Oxygen Sensors explained

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Oxygen SensorOxygen sensors cannot be cleaned, that is why checking for and replacing a worn out or damaged sensor should be and important poart of every routine service.

Replacing a worn-out sensor will not only imporve a vehicle's performance and reduce harmful exhaust emissions, but it can save hundreds of dollars a year in fuel costs.

We know that an oxygen sensor detects the amount of oxygen in the exhaust gas and sends a signal to the engine computer (ECM or ECU), which adjusts the air'fuel mixture to the optimal level.

Too much oxygen in the exhaust gases indicates a lean mixture, which can cause performance problems, including misfires. Too little oxygen indicates a rich mixture, which wastes fuel and results in excess emissions. Either condition can shortned the life of the expensive cataltic converter.

Almost all petrol powered vehicles between 1986 and 1996 have at least one oxygen sensor while newer vehicles often have two or four.

Not only are propertly functioning oxygen sensors good for the environment, but it's confirmed that they can save money in fuel costs, provided they are serviced correctly.

An oxygen sensor is a wearing part with a specific service life, not unlike a spark plug. However they are often incorrectly viewed as a repair item. The will eventually die of "old age" but without regular checking and replacement their performance will greatly deteriorate.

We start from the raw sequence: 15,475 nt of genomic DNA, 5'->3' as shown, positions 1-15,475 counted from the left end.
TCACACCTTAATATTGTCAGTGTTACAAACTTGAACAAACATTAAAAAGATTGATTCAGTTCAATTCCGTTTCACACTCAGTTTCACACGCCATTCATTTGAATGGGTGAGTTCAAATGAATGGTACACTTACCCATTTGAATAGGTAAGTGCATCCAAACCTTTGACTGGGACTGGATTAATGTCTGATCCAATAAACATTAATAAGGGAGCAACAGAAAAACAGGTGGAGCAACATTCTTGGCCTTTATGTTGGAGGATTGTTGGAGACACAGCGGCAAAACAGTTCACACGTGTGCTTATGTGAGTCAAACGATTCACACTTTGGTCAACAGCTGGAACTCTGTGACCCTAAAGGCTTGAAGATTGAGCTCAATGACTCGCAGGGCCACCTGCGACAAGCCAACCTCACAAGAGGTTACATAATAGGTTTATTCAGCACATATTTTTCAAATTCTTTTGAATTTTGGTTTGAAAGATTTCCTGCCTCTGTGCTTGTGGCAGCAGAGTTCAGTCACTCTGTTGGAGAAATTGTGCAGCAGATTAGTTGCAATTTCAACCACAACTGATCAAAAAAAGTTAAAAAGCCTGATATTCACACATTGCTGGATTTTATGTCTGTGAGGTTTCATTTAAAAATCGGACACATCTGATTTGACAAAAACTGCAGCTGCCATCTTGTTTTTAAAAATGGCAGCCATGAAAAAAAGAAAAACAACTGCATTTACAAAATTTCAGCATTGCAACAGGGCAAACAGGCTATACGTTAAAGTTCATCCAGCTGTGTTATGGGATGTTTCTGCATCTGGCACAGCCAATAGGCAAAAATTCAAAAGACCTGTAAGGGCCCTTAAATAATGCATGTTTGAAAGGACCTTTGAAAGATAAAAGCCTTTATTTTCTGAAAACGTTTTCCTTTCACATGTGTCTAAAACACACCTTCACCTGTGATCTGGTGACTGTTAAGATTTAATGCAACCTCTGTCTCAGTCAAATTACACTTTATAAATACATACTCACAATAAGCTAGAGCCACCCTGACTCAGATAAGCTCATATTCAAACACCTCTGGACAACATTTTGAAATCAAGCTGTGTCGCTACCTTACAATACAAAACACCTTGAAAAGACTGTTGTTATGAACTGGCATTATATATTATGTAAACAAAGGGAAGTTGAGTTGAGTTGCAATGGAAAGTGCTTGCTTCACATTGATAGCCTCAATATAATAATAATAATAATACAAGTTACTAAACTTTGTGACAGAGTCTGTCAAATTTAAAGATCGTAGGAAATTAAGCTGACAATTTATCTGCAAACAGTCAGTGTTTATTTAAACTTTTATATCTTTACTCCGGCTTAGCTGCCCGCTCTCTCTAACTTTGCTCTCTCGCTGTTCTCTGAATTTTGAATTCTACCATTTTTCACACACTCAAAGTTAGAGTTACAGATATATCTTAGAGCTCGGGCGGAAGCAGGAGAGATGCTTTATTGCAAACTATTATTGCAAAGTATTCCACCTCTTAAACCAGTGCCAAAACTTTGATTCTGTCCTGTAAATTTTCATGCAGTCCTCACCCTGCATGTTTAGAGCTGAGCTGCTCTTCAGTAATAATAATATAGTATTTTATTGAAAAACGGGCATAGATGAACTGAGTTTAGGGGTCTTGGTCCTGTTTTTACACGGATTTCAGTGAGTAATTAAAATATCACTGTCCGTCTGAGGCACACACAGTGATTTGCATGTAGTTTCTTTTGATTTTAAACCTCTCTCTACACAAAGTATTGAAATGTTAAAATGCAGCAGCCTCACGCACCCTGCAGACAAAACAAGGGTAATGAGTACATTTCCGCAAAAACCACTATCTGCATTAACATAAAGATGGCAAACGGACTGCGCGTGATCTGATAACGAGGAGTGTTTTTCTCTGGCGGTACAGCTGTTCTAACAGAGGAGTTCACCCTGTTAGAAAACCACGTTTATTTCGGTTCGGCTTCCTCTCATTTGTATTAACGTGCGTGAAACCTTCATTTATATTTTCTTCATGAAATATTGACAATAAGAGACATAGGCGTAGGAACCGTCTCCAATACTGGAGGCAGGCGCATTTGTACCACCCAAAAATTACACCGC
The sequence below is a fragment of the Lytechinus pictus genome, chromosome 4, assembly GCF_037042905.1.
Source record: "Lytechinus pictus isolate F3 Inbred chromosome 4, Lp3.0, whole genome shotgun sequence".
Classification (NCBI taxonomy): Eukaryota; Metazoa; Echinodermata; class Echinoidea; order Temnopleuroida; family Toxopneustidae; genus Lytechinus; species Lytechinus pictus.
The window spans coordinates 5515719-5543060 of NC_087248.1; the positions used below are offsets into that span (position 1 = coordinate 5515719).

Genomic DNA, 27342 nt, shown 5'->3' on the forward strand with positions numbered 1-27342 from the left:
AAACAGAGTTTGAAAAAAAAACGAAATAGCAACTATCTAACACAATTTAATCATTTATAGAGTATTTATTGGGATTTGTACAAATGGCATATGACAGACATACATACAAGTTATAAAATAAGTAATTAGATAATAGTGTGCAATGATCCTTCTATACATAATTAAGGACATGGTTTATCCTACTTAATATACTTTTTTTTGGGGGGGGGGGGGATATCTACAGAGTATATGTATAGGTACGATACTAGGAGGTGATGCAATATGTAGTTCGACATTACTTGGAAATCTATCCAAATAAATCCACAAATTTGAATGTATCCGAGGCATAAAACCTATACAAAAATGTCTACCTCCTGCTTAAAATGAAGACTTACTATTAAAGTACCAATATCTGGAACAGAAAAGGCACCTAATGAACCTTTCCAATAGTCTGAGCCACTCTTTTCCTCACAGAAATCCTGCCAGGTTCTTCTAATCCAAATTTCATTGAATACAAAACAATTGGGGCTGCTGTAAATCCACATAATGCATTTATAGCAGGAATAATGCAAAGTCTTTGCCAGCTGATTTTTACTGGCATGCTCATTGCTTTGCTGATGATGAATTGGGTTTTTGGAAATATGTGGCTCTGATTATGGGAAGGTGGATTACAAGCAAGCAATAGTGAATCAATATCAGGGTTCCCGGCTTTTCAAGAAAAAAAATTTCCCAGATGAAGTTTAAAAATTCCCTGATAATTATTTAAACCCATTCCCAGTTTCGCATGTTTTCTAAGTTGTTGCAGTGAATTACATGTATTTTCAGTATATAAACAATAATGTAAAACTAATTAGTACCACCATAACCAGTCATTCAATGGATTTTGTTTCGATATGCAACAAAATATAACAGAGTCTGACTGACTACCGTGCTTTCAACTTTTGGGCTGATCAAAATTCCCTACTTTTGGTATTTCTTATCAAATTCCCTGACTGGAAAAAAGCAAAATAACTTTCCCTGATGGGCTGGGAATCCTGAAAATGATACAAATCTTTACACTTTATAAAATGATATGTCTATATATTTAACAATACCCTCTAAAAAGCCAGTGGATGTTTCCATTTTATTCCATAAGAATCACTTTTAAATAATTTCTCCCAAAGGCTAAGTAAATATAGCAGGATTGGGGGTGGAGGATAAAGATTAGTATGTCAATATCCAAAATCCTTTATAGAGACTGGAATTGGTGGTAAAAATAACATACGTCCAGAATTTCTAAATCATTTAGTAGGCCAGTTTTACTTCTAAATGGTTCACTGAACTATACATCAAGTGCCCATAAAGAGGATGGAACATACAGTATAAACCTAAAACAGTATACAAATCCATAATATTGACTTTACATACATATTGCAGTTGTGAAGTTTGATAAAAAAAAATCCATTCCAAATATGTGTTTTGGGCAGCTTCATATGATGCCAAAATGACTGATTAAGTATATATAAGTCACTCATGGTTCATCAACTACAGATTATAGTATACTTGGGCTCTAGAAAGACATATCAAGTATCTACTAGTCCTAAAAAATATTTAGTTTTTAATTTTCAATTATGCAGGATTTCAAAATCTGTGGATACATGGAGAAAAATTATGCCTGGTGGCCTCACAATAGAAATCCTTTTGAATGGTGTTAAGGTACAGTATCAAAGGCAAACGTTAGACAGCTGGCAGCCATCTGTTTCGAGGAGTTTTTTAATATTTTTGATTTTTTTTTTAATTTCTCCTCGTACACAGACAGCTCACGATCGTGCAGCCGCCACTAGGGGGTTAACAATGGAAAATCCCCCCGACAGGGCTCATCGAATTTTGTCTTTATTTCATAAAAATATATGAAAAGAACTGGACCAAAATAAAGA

A sensor should have a service life ranging from 50,000km to 160,000km dependant on design. Single and two wire sensors should be checked and/or replaced at 50,000km, three or four wire heated sensors at 80,000km, and wide band sensors at 160,000km. There are various conditions however that can dramatically reduce these life spans.

Exposure to carbon, dirt, dust, harmful gases, anti-freeze, chemicals, incorrect fuel, water and impact damage will shorten the life.

A common practice amongst some engine re-builders and panel beaters is to paint the oxygen sensor and its surround, which also causes contamination and "kills" the sensor. Any contamination of the oxygen sensor results in the coating of the platinum electrodes, which insulates them and slows the sensor response time down.

This causes the sensor to give a lower that average reading to the fuel/air mixture, giving the impression that the engine is lean, causing the fuel management system to overcompensate and drift the fuel ratio to rich.

The end result of old, worn, damaged or contaminated oxygen sensors is inevitably the same: higher fuel consumption, poor engine performance and excessive exhaust emissions.

The automotive oxyen sensor was invented by Bosch, which has manufactured over 400 million of them since 1976. The company points out that it is the world's largest producer of oxygen sensors, supplying to virtually all vehicle manufacturers around the world, all manufactured to meet or exceed OEM specifications.

They utilise a mix of oxides including zirconium and yttrium to form a tough base that will withstand intense stress. Bosch advises that it has a huge range of direct-fit oxygen sensors plus a range of universal-fit oxygen sensors which cover more than 90% of the Australian market.

Bosch Oxygen Sensors

More information can be found in this Technical Guide or on the Bosch website: http://www.bosch.com.au